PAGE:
authority is technology-neutral, which is particularly timely as many of the companies are using
new technology. For example, many correctional facilities have expanded their use of video

1

For a detailed overview of the dysfunctional system see Please Deposit All of Your Money: Kickbacks, Rates, and
Hidden Fees in the Jail Phone Industry by Drew Kukorowski, Peter Wagner and Leah Sakala (Prison Policy Initiative),
May 8, 2013, available at https://www.prisonpolicy.org/phones/
2
For an overview of the litigation, see Prison Phone Update: Appellate Court Deals Major Blow to Prisoners and
Their Families by Carrie Wilkinson (Prison Legal News), June 30, 2017, available at
https://www.prisonlegalnews.org/news/2017/jun/30/prison-phone-update-appellate-court-deals-major-blow-prisonersand-their-families/

calling technology, which has not only led to banning of in-person visits,3 but also threatens to
circumvent regulation.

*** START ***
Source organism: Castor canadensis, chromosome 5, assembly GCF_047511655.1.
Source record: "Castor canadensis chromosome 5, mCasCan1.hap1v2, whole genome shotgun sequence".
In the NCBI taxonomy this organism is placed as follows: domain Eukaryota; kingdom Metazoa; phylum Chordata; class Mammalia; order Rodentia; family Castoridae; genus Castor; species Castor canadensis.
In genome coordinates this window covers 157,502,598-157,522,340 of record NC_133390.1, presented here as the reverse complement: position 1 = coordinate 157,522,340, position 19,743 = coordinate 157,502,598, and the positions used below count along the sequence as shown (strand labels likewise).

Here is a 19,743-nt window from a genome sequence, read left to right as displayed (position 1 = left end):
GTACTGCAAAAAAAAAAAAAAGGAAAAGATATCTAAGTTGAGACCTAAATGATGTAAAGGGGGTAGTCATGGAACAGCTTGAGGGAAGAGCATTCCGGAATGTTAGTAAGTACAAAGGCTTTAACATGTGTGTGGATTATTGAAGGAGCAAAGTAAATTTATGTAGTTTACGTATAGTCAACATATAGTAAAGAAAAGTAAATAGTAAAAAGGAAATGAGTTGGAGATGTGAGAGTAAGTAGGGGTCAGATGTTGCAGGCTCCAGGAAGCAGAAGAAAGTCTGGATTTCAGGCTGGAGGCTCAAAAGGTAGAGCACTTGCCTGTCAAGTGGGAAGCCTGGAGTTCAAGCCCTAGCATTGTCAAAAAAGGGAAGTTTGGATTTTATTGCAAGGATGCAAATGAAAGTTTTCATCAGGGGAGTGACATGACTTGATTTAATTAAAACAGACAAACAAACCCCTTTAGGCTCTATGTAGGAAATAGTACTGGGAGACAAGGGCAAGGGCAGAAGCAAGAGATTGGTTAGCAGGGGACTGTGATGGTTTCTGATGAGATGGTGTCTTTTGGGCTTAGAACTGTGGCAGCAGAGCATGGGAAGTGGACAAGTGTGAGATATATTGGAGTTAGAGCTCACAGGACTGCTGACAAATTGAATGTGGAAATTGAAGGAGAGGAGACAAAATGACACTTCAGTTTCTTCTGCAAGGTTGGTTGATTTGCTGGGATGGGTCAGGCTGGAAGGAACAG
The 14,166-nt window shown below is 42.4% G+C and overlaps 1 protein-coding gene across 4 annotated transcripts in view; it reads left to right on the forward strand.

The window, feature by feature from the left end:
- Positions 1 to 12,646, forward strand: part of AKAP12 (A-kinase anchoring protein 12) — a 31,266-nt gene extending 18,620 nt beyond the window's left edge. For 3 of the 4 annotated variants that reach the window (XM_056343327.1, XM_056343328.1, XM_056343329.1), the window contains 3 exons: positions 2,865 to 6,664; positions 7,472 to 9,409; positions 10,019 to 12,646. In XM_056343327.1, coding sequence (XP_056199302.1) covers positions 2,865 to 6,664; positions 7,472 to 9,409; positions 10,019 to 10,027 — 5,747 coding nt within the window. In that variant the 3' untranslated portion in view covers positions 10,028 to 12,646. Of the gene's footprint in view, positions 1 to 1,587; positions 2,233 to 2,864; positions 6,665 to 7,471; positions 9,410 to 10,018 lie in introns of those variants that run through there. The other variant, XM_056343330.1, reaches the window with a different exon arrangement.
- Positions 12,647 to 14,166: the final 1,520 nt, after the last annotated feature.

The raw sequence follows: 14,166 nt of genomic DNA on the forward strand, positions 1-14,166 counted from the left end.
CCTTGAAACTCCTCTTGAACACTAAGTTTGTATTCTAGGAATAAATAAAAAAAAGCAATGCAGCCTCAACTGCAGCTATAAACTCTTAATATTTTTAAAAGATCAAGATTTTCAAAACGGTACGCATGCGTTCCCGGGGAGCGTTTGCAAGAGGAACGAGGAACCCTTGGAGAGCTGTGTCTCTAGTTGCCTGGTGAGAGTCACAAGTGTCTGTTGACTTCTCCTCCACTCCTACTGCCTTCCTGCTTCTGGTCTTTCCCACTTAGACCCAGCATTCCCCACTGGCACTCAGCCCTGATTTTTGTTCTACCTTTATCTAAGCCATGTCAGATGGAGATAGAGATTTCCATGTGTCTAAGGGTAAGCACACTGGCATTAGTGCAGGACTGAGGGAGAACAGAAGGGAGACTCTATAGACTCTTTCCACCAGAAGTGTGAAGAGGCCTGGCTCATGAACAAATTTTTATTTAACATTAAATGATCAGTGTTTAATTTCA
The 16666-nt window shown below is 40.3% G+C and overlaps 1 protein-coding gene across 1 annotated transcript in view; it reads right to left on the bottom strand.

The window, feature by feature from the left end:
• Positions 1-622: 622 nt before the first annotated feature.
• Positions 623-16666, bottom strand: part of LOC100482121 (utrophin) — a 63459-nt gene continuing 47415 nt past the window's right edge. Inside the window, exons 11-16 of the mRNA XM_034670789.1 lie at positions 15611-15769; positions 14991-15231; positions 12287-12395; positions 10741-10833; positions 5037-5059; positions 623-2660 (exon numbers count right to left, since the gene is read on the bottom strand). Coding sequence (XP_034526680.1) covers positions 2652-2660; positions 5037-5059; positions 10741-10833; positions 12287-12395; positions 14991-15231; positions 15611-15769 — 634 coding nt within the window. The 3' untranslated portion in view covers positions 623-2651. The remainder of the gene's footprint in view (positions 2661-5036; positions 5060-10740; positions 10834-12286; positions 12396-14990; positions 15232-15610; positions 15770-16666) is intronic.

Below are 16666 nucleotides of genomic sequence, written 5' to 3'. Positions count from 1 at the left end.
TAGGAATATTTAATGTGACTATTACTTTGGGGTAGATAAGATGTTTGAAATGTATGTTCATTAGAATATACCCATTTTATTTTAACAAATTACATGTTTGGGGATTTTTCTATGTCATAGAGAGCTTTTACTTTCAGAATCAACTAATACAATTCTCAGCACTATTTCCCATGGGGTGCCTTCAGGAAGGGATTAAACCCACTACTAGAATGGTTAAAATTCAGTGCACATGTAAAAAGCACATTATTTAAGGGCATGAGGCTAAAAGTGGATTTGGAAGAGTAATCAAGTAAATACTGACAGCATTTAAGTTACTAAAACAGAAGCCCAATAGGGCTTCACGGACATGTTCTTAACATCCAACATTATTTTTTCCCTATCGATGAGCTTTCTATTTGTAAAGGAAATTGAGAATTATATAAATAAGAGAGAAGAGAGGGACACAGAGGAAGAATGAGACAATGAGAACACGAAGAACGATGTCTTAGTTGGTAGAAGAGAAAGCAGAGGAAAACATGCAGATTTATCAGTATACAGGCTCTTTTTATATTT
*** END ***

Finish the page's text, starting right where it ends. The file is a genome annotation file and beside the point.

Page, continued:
Unfortunately, too often, our nation’s criminal justice policies fail to recognize and support the
powerful and positive role families play in rehabilitation. This trend is not only harmful to
families trying to stay together during the hardship of incarceration; it is also misguided
correctional policy. Improving the ability of families, clergy and others to maintain a relationship
with incarcerated people improves the safety of all communities. And yet visiting an incarcerated
loved one is already difficult for many. Correctional facilities are often located far away from
people’s home communities, forcing families to rely on phone calls to stay in touch. A recent
study found that more than a third of families surveyed went into debt to cover phone and
visitation costs.4
The Inmate Calling Technical Corrections Act would enable the Federal Communications
Commission to revive the work it has already completed to reduce the cost of telephone
communication home from prisons and jails and ensure the new law will be effective regardless